Blu-Ray Movie Review: Tron Legacy


When’s it out? Out Now!


Who’s in it?

Jeff Bridges, Garrett Hedlund, Olivia Wilde, Michael Sheen, Bruce Boxleitner.


What’s it about?

Twenty years after his father’s mysterious disappearance, Kevin Flynn’s son Sam (Garrett Hedlund) is urged by an old family friend to investigate a mysterious message that has been recently broadcast from Flynn Snr’s dusty old videogame arcade. After discovering a concealed computer laboratory there, Sam is accidentally sucked into the virtual computer world known only as the ‘Grid’

Star of the show?

It’s the special effects without any shadow of a doubt. The fact that Tron: Legacy was nominated for one solitary Academy Award this year – in the category of Sound Editing – is comprehensive proof that there’s no justice in this world. It isn’t just that the effects are state-of-the-art and consistently eye-popping, it’s that they’re so well realised and so faultlessly implemented that you end up getting sucked into its vivid world to a frankly mind-boggling degree. There are no glitchy moments that look a bit half-baked, there is no dud CGI… the whole thing is a masterpiece of perpetual visual coherence. With that said, the CGI Jeff Bridges looks far, far more unsettling than he probably should do.


Some may argue that Inception already took the cake last year but for us, Tron: Legacy makes for the hands-down best looking (and sounding) Blu-Ray experience currently available. The film may have a bit of a flabby mid-section and may not make a whole lot of sense overall, but it’s thoroughly entertaining for the vast majority of its running time, and the action scenes (in particular) are expertly crafted and tub-thumpingly exciting. Tron: Legacy is also a refreshingly unusual film, and definitely not just one for the fanatical devotees of the first film.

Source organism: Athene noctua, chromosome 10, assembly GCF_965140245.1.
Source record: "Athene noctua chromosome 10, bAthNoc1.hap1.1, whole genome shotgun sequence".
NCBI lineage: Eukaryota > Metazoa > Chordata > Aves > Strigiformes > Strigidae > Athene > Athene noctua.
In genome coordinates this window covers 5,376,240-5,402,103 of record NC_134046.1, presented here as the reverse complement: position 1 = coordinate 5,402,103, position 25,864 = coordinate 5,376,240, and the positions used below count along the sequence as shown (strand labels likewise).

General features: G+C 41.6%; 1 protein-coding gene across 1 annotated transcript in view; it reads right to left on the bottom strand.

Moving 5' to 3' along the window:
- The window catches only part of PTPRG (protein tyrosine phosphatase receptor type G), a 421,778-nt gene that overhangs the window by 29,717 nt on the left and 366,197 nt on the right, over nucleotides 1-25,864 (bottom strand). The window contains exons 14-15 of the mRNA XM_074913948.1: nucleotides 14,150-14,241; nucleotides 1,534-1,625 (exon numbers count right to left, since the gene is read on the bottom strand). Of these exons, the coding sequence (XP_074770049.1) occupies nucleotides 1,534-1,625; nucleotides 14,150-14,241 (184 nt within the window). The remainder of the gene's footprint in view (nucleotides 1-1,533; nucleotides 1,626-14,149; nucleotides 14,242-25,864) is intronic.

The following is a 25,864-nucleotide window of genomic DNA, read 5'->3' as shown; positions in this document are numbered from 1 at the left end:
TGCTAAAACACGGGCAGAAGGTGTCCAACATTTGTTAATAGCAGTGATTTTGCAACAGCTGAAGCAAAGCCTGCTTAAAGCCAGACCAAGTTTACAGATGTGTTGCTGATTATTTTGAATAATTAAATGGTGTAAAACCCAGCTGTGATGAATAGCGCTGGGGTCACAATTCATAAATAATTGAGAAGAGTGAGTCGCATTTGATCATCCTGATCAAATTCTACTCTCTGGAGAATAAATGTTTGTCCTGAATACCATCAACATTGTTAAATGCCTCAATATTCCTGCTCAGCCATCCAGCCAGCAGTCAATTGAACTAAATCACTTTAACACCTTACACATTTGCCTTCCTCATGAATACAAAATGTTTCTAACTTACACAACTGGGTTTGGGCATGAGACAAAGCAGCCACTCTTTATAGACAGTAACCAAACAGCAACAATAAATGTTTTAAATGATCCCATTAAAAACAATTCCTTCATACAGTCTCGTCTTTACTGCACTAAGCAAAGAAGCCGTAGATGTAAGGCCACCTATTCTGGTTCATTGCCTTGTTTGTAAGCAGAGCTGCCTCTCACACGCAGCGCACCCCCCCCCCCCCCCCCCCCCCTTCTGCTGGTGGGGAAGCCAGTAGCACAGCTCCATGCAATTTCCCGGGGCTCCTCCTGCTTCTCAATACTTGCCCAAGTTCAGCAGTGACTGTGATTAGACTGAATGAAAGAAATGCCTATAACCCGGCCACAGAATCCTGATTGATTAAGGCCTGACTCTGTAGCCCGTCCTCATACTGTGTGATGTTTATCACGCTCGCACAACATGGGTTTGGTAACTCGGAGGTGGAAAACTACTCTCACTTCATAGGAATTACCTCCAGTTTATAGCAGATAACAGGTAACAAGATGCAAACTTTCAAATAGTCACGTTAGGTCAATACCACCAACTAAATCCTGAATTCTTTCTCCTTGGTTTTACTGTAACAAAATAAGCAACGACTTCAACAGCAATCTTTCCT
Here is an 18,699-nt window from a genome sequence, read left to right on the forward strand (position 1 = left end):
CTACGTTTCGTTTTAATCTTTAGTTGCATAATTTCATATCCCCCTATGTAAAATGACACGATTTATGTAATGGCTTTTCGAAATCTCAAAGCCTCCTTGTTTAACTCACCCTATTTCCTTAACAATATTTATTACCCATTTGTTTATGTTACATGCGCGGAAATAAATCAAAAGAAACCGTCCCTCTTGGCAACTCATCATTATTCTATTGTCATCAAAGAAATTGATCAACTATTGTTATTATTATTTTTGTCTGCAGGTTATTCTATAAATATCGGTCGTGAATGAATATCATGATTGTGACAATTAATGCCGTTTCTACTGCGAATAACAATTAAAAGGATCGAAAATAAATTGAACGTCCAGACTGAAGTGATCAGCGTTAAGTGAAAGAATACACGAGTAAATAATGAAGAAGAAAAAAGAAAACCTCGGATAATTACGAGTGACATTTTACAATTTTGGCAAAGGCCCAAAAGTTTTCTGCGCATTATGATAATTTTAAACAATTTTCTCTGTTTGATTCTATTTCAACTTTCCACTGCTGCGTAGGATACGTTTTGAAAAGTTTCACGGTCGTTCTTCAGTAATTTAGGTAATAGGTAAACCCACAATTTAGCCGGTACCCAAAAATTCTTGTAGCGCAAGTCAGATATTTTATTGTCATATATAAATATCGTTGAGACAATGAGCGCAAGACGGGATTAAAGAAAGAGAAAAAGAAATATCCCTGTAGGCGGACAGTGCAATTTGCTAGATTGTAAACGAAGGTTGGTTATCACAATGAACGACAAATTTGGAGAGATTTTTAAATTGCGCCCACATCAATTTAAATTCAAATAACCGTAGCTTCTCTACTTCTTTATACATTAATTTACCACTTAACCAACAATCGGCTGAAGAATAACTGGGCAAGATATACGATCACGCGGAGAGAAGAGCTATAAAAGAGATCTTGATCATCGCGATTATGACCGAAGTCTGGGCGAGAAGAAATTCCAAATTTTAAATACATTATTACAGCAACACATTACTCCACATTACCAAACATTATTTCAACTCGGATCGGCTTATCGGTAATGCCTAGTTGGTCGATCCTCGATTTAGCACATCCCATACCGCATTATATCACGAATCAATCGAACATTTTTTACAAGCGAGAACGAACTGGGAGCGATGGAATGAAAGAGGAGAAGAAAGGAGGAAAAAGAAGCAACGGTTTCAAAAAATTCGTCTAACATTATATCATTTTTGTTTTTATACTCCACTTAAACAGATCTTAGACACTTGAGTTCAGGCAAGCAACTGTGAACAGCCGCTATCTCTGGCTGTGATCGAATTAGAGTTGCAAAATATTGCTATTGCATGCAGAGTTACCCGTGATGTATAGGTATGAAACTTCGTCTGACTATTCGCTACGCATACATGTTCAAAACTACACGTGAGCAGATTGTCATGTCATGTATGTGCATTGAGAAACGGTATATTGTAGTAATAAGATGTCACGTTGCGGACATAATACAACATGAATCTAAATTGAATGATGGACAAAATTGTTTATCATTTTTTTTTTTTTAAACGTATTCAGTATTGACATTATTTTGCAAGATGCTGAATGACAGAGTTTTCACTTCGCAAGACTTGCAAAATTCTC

Hit or miss?

Hit. And if you’re lifelong a fan of the original, surely one of the best films of 2010.


Buy From


Genuinely brilliant second album from the London singer.


One of the few real beneficiaries of The X Factor effect – her version of Dylan’s Make You Feel My Love has been darting about the top 40 since the audition rounds, showing more staying power than poor Joe McElderry’s last two singles combined – Adele’s stock has risen significantly since becoming the first recipient of the Brits Critics’ Choice award. Since then she’s picked up Grammys and broken the States as a bonus, so the pressure was clearly on for her next move to deliver big. And, oh my, with 21 doesn’t she just.

The last few years have seen those who started strongly become mightily unstuck on their sophomore efforts. For every Lily Allen there’s been a Kate Nash or aDuffy – the latter’s comeback, Endlessly, seems to have fallen on significantly fewer ears than the 2.8 million who liked her debut – so it’s a treat to hear that no such problems beset 21. It really is so marvellous, you’re almost compelled to stand up and applaud it after the first listen.

21 is simply stunning. After only a handful of plays, it feels like you’ve always known it. It will see Adele become an even greater award magnet come the end of the year, leaving her contemporaries for dust. Genuinely brilliant.